This change to URL structure is correct. If you look at the URL in your browser now you will see the updated structure with the expected
https as well as
And if you type into your address bar
meta.gis.stackexchange.com it will automatically update to
This is correct, was planned, and was listed as a change in the same Meta SE Q&A that announced the change to HTTPS.
- (Child metas) Move from meta.*.stackexchange.com to *.meta.stackexchange.com.
As yet I am unsure the reason for this change, and have added a comment on the Meta SE Q&A asking about the purpose.
The reason for this change is because you can have wildcards to the left of an address for a site certificate e.g.
*.meta.stackexchange.com but not a wildcard in the middle of an address like
meta.*.stackexchange.com, so it makes it easier to apply certificates to meta sites if they are all a subdomain of Meta.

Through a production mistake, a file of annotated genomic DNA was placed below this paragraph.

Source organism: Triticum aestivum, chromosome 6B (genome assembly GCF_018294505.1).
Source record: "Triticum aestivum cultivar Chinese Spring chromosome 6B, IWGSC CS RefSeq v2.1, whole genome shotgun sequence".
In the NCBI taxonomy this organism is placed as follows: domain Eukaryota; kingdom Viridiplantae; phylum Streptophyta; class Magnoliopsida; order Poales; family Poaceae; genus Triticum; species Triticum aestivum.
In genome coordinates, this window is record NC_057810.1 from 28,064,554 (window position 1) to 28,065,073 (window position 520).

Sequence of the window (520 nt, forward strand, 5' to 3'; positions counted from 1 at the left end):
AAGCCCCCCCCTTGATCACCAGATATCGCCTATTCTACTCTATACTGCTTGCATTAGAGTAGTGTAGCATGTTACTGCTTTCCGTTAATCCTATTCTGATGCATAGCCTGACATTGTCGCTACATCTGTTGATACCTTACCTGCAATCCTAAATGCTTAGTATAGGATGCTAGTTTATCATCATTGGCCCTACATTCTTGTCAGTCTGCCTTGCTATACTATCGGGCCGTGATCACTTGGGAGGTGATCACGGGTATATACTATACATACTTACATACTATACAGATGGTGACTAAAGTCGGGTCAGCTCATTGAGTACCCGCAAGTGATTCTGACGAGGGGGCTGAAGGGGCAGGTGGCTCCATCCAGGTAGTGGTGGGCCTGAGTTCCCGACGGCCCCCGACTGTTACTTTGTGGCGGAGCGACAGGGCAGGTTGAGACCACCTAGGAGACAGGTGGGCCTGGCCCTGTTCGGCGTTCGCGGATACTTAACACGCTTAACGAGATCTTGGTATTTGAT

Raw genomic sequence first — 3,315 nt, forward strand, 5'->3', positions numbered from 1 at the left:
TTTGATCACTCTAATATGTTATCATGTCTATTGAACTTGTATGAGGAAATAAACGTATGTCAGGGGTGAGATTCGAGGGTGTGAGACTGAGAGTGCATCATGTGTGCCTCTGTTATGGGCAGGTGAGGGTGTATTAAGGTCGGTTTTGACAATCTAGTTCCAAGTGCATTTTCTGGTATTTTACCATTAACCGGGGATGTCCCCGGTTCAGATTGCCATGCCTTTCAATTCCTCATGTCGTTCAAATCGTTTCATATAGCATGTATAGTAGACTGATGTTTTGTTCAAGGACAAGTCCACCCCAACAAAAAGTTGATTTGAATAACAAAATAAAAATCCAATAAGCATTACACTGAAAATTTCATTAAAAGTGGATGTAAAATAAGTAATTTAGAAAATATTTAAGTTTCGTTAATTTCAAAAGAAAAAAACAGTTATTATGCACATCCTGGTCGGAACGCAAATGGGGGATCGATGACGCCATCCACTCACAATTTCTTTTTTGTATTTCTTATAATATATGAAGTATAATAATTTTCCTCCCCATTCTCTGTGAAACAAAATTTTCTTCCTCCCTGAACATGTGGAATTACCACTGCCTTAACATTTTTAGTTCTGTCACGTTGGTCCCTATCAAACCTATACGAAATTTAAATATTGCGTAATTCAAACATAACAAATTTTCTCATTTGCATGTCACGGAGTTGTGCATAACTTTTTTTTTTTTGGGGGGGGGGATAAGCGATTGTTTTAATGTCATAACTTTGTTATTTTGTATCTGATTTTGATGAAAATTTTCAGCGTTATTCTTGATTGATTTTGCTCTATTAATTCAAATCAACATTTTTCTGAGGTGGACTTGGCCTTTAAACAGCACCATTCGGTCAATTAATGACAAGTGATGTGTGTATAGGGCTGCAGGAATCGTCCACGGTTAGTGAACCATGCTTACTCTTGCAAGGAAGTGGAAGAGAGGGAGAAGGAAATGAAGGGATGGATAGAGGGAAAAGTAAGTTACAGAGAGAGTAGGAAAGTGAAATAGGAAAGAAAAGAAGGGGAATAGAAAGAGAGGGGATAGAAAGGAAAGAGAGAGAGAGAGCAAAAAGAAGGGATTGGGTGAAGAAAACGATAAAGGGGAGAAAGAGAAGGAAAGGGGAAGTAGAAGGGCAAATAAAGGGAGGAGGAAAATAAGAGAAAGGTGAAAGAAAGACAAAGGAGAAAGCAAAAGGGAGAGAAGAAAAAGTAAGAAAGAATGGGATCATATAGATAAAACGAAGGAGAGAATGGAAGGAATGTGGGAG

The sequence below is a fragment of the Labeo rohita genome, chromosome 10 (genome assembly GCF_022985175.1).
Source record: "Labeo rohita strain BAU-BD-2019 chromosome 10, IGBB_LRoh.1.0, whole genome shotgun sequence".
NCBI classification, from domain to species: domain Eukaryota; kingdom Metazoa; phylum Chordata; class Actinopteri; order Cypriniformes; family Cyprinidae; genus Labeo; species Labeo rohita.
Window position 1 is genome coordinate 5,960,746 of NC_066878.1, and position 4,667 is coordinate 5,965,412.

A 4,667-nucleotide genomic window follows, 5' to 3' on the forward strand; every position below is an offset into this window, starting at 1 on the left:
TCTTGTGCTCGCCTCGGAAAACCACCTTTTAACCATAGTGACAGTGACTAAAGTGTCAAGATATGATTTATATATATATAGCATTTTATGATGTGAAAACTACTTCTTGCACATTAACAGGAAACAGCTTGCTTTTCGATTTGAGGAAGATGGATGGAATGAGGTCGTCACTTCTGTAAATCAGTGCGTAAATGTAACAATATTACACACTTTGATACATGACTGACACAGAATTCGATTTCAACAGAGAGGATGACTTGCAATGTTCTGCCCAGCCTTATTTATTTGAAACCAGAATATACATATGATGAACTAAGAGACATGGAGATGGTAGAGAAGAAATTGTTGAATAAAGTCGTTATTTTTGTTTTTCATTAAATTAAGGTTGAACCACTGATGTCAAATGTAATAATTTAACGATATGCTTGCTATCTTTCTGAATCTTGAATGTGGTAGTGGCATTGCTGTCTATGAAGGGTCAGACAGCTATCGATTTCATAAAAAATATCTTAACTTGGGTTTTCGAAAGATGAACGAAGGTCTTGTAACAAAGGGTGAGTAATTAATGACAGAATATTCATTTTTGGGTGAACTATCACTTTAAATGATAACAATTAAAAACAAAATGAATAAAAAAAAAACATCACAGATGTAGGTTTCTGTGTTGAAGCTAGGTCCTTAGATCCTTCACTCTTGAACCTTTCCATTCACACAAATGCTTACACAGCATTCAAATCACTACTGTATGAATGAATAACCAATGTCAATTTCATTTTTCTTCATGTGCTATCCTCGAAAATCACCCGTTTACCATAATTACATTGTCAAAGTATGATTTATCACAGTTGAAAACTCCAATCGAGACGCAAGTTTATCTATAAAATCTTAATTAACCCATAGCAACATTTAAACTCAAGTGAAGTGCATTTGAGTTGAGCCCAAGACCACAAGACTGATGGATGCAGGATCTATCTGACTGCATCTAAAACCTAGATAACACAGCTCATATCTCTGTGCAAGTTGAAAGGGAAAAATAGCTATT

Ok so the top level domains are easy, a SAN cert which allows many
domains on a single cert – we can sanely combine up to 100 here. So
what about all of our
*.stackexchange.com domains? A wildcart cert,
excellent we’re knocking these out like crazy. What about
meta.*.stackexchange.com? Damn. Can’t do that. You can’t have a
wildcard of that form - at least not one supported by most major
browsers, which means effectively it’s not an option. Let’s see where
these restrictions originate.
Section 3.1 of RFC 2818 is very open/ambiguous on wildcard usage, it
Names may contain the wildcard character
* which is considered to match any single domain name component or component fragment. E.g.,
foo.a.com but not
foo.com but not
From Stackoverflow.com: the road to SSL
This may mean that some Q&As that link to the old GIS Meta site directly, such as this answer to Where has Meta of GIS Stack Exchange gone? may still refer to the old site, however an auto-direct is currently in place to send you to the correct site anyway.